News / Species Spotlight / Fowlers Surgeonfish (Acanthurus fowleri) (05/08/19)

Fowlers Surgeonfish (Acanthurus fowleri)

Fowlers Surgeonfish (Acanthurus fowleri)
Surgeonfishes tend to be widespread in the Indo-Pacific. Think of the Clown Tang (A. lineatus), found from Africa to Hawaii, or the Yellowfin Surgeonfish (A. xanthopterus), which ranges further still, all the way to the Pacific coastline of the Americas. There are others with a more restricted range in just one of the ocean basins, like the Powder Blue Tang (A. leucosternon) in the Indian Ocean or the Achilles Tang (A. achilles) in the Central Pacific. But one of the narrowest distributions is found with Fowlers Surgeonfish, a distinctive species easily recognized by its peculiar horseshoe-like marking.

Acanthurus fowleri is named after the prominent early 20th century zoologist Henry Reed Fowler, who had collected the first specimens from the Philippines, but misidentified them as the Mimic Tang (A. pyroferus). The species has since been reported from as far west as Bali and in the east to the Solomon Islands, delimiting a fairly typical endemism within the Coral Triangle. This sort of distributional pattern can be seen in a number of reef fishes, typically from families that have a short-lived larval stage which serves to limit their dispersal ability. But acanthurids are well-known for having a lengthy larval stage. This is partly why captively bred surgeonfishes have proven so difficult to produce.
How the do we reconcile this with the narrow range of A. fowleri? Theres clearly much left to learn about the origins of this enigmatic species.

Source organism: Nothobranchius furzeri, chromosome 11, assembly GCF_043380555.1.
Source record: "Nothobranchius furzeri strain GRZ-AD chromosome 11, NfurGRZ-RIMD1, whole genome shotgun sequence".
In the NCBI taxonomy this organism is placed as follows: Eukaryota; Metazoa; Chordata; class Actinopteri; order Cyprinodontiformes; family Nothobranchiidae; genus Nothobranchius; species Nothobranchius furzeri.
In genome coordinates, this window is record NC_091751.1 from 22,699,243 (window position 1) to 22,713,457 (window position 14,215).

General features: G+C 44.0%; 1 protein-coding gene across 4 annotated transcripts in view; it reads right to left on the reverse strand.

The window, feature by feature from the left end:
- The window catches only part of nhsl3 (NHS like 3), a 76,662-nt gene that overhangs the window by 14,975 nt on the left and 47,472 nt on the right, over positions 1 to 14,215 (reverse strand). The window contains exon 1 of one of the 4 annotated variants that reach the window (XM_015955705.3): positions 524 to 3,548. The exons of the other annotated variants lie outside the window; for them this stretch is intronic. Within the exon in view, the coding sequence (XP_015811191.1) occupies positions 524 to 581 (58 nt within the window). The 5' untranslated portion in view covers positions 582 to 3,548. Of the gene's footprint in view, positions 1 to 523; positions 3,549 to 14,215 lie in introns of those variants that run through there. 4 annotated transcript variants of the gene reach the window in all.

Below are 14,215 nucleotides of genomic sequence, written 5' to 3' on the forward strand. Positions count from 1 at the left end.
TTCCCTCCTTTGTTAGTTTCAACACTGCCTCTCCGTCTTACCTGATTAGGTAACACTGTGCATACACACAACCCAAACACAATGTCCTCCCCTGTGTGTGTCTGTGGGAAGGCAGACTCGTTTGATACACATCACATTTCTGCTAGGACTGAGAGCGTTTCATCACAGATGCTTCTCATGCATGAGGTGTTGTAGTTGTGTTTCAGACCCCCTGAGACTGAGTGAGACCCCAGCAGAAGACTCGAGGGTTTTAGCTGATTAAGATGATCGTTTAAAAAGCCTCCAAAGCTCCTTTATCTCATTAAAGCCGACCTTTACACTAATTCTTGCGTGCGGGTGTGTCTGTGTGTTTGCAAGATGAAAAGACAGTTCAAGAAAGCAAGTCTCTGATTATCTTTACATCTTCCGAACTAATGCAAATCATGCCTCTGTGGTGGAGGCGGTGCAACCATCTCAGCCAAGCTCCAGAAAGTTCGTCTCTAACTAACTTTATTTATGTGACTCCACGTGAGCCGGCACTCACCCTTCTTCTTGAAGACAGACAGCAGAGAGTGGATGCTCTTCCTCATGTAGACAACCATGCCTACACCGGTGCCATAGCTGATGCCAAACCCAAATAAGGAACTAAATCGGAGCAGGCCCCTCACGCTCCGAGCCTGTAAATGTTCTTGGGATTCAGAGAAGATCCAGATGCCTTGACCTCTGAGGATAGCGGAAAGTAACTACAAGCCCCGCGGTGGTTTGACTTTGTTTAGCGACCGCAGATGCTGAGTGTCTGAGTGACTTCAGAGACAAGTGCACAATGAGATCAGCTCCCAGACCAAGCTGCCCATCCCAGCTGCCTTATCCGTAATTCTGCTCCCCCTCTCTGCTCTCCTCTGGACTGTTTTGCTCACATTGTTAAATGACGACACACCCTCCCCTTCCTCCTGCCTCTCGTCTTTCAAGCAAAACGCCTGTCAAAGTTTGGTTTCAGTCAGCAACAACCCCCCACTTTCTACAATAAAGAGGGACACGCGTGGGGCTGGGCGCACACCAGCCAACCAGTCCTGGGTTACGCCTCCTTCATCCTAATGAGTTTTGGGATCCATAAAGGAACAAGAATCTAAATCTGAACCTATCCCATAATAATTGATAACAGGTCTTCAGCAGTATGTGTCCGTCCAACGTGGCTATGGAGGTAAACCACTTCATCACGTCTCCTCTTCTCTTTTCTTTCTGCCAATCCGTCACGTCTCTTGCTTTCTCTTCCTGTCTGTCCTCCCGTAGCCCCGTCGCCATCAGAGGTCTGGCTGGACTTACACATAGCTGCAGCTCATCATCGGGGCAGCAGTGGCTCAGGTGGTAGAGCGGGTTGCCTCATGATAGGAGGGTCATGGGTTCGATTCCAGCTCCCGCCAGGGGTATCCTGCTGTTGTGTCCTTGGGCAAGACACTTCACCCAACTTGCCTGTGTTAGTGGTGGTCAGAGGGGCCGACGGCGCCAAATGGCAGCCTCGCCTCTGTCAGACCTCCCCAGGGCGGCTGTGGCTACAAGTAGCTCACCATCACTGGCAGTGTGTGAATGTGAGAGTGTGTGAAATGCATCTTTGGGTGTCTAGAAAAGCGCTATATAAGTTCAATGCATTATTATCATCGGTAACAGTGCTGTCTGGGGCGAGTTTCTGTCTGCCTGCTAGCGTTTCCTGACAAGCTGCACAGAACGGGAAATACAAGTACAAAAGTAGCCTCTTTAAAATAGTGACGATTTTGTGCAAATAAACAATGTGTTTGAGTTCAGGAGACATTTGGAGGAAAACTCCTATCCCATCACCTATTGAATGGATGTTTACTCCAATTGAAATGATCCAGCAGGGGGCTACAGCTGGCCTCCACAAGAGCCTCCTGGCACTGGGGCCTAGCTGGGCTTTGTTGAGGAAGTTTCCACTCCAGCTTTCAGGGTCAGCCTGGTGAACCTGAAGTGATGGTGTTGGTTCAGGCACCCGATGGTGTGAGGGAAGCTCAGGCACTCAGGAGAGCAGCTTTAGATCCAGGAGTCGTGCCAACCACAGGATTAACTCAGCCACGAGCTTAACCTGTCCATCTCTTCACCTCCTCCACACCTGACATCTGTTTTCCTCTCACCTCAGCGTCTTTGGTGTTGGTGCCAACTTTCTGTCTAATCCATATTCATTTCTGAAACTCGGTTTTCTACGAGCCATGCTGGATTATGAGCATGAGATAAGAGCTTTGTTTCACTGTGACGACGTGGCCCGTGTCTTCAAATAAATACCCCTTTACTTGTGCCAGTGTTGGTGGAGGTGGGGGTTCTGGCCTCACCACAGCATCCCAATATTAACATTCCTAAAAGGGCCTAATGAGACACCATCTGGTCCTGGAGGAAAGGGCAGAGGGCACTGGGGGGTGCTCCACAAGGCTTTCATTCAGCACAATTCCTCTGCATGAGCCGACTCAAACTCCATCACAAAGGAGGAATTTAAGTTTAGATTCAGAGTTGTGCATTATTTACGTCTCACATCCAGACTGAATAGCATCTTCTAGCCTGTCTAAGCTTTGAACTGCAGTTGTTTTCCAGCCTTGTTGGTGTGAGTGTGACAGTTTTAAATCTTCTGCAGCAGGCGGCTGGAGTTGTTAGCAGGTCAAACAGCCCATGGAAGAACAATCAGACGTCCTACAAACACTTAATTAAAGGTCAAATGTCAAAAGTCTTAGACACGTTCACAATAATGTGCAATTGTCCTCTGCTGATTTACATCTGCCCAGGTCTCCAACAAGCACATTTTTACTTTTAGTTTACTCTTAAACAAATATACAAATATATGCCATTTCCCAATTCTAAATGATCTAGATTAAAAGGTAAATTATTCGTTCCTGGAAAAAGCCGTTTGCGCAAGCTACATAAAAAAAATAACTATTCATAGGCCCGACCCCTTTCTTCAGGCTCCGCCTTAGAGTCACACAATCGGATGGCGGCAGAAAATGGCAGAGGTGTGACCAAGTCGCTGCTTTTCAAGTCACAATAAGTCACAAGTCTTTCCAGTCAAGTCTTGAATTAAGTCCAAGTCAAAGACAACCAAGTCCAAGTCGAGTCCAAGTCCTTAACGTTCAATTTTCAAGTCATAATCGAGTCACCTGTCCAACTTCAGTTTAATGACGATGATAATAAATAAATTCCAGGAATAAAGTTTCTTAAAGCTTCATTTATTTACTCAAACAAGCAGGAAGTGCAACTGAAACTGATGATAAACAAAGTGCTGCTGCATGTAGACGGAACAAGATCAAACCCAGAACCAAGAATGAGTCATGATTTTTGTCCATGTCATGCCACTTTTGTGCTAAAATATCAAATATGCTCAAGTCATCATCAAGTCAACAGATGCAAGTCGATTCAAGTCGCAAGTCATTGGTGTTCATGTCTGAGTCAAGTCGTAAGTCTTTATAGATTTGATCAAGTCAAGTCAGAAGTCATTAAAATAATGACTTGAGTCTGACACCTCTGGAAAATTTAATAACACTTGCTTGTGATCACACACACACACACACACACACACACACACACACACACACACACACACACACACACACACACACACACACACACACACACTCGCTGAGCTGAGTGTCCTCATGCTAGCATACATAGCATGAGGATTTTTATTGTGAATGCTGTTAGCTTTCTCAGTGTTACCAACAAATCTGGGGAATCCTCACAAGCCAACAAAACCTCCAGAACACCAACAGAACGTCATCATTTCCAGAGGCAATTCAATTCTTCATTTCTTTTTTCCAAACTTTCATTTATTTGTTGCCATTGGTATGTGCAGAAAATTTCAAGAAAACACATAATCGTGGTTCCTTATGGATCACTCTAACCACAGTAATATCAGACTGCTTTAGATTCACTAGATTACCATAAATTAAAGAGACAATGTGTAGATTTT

Despite having a distribution spanning the geographic epicenter of aquarium collecting, specimens are few and far between, making it one of the most consistently in-demand of the larger-bodied Acanthurus. Unlike others in this genus, A. fowleri does not usually occur in groups, tending instead to be found in low abundance as solitary individuals, and often in moderately deep habitats.

It belongs to a distinctive subgroup of Acanthurus defined by having a thin-walled stomach and relatively short intestines. While we tend to think of surgeonfishes as being primarily algal grazers, this is not true for many. Those like A. fowleri are adapted for a comparatively nutritious diet of organic matter and microorganisms gleaned from the surface sediments. Rather than chewing on algae, as might a Sohal Tang or a Convict Tang, A. fowleri simply slurps up whatever residue happens to be growing on the sands and silts of the coral reef. This naturally has a higher protein content than an herbivorous diet would, and arguably makes this subgroup of Acanthurus better adapted to a typical captive diet.

Some of these detritus specialists grow to enormous sizes, like A. xanthopterus, which can exceed two feet(!), but A. fowleri is a smaller beast, relatively speaking, topping out at closer to a foot in most cases (though the largest specimens have been measured 18 inches). This still necessitates a large aquarium (perhaps in the 180-240 gallon range).